Pssssst. Wanna know a secret? A secret that involves your baby and why they won’t sleep through the night?
Thought you might. Do you want the good news or the bad news?
Bad news first? Better to get it out of the way. The reason your baby won’t sleep through the night? It’s because you refused to purchase that $2000 self-rocking cradle that came with inbuilt white noise and magical sleep dust gathered from the tail of a unicorn #badmum
Nah, we’re messing with ya. It’s because babies, well, they just aren’t biologically made to sleep through the night. The good news? Your baby, whether they wake once or 12 times is not just being a douche. They’re actually completely normal. We guarantee that you won’t be the only mum at mum’s group clutching a jumbo latte and doughnut, rocking a slightly skewed topknot and tearing up over memories of eight hours sleep.
Tiny tummies = Frequent feeds
See that cherry down there? That’s the size of your newborn’s tummy. Teeny, tiny with the capacity of less than two teaspoons. Even after a month, the average infant only has a belly the size of a large egg. Add to that a completely liquid, fast absorbing diet and rapid growth and you can see why your average newborn wants to feed every couple of hours, day and night.
Breastfeeding mamas with a bub permanently attached to the boob often worry about milk supply. While supply issues can be a problem for some women, it’s much more likely that your baby is doing exactly what nature intended. Breastmilk absorbs super fast, in less than two hours, meaning that even after a full feed, your baby is well within their rights to be hungry again a couple of hours later. Clever, science-y people think that this set-up is designed to both establish a strong, long term milk supply for mum while allowing baby to consume plenty of calories for sustained growth. And switching to a bottle doesn’t always help – the study found formula fed babies wake too!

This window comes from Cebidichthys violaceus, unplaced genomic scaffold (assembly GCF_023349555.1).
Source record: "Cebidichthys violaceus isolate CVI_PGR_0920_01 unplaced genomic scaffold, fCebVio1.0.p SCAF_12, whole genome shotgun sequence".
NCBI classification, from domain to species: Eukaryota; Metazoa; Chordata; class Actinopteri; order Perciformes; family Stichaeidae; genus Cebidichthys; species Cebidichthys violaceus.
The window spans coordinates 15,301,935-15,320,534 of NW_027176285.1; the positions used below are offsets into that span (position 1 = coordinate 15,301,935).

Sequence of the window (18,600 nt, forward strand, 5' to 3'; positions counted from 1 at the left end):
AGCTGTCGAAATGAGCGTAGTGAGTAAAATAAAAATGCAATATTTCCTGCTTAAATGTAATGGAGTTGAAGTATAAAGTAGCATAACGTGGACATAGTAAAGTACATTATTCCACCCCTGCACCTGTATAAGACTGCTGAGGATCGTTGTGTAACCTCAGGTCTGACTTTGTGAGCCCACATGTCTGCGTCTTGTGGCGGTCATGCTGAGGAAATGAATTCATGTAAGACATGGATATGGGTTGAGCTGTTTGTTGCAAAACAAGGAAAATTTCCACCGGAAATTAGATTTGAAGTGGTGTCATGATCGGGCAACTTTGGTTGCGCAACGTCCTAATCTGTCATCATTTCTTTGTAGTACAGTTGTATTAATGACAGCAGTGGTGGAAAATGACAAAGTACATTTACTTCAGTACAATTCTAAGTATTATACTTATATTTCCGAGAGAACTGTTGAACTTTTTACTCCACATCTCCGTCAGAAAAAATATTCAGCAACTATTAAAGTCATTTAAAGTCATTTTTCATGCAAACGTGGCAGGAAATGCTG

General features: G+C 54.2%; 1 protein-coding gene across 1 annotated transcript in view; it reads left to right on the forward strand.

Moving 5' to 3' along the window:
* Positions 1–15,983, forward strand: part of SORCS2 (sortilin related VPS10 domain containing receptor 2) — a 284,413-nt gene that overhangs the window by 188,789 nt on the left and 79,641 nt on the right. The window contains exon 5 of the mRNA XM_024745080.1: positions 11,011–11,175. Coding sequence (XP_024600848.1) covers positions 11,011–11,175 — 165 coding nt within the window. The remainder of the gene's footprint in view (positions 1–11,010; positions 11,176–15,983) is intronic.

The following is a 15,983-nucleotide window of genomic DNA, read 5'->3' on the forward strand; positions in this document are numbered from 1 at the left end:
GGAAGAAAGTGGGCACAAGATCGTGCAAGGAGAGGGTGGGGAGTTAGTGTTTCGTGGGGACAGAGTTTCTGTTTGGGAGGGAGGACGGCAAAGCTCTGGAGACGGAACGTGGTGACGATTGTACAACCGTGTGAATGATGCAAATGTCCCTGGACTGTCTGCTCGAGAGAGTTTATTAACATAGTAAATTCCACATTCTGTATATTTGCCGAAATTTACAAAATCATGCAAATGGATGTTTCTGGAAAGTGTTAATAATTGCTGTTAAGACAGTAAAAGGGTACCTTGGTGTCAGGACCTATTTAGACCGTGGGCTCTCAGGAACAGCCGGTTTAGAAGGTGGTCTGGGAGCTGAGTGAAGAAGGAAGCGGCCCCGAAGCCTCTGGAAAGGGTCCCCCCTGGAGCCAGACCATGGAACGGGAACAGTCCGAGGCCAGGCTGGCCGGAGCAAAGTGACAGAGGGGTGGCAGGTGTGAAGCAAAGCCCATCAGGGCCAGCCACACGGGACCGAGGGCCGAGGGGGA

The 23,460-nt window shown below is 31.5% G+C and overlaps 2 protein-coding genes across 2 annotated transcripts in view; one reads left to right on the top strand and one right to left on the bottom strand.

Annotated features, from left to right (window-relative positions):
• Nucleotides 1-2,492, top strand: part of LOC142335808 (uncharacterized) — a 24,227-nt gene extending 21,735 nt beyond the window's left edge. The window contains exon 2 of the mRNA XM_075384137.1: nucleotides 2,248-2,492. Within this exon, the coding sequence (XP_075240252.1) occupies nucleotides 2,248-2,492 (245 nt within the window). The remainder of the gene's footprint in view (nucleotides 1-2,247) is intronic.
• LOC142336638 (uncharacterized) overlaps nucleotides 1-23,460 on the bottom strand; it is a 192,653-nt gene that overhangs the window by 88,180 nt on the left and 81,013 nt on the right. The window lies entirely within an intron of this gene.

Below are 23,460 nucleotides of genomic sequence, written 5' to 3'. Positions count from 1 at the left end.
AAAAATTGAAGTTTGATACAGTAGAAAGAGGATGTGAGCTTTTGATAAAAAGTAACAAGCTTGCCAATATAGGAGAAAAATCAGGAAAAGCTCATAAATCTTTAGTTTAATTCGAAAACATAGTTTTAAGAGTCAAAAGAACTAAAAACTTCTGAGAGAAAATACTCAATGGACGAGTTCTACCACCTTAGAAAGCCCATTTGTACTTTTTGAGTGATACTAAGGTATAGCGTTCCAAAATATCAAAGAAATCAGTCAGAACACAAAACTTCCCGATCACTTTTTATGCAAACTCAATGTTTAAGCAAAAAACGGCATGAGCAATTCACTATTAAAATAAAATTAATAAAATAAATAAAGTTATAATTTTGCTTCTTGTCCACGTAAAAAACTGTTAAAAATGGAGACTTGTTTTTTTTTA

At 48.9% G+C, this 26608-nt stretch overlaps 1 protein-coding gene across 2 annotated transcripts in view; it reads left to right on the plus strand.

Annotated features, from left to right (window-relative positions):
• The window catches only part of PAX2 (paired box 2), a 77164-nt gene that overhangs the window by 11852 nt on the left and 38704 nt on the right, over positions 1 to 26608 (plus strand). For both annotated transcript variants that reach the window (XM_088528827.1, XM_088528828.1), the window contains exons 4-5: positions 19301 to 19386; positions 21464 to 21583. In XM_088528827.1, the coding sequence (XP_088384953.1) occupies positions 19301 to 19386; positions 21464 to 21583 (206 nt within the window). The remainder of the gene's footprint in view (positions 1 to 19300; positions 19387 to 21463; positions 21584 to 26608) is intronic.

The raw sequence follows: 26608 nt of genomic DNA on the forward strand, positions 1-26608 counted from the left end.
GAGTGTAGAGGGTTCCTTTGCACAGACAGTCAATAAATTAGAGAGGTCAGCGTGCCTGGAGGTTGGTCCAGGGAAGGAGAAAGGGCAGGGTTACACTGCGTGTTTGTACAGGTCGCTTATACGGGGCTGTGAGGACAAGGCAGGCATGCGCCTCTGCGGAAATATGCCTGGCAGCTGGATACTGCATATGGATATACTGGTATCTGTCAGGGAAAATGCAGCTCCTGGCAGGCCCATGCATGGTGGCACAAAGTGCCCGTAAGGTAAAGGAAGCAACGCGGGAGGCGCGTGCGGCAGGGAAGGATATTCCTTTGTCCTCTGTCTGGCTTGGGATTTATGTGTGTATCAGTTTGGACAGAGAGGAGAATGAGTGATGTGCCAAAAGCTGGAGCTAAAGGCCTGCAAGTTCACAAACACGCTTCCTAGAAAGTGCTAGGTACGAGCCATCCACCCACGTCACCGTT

Night Waking and SIDS
Alongside the need to feed, babies, whether breast or formula fed, really like hanging out with their mums. It is now thought that this desire to be close to mum during the night is a protective factor. Recent research has discovered that night waking can actually protect against SIDS.
SIDS or Sudden Infant Death Syndrome occurs when a baby is unable to control their breathing automatically during sleep or to wake from sleep in response to a breathing problem.
Babies, up until around three months of age, have a very immature breathing mechanism. If you’ve watched your newborn snooze, you’ve probably noticed an irregular pattern to their breathing and perhaps even periods when he or she doesn’t seem to be breathing at all. This is referred to as ‘periodic breathing’ and is a completely normal behaviour that babies eventually grow out of. Usually, an infant’s automatic start mechanism will kick in or baby will wake and breathing will return to normal. Problems arise when the episodes of not breathing (referred to as apneas), are prolonged and a baby struggles to kick start a normal pattern.
Studies have shown that SIDS infants generally wake less at night. This has led researchers to believe that stirring from sleep may actually help infants to start breathing again while also resetting the deep/quiet sleep – active/REM sleep cycle. Active or REM sleep has been shown to stimulate breathing and heart rate which is why it is sometimes referred to as ‘protective’ sleep. The peak risk period for SIDS in between two and three months of age, a time when there is a rapid decrease in active sleep.
In summary? Human babies are hardwired to wake to help keep them safe!
Surviving sleep deprivation
Knowing all of the above doesn’t make coping with so little sleep that you actually google ‘can sleep deprivation be lethal?’ any easier. It does however help us to understand the reasoning behind it and focus on the bigger picture.
All babies will eventually sleep through the night. In the meantime, we’ve shared our favourite strategies for coping with a lack of sleep.
For more information about safe sleeping and SIDS visit Red Nose.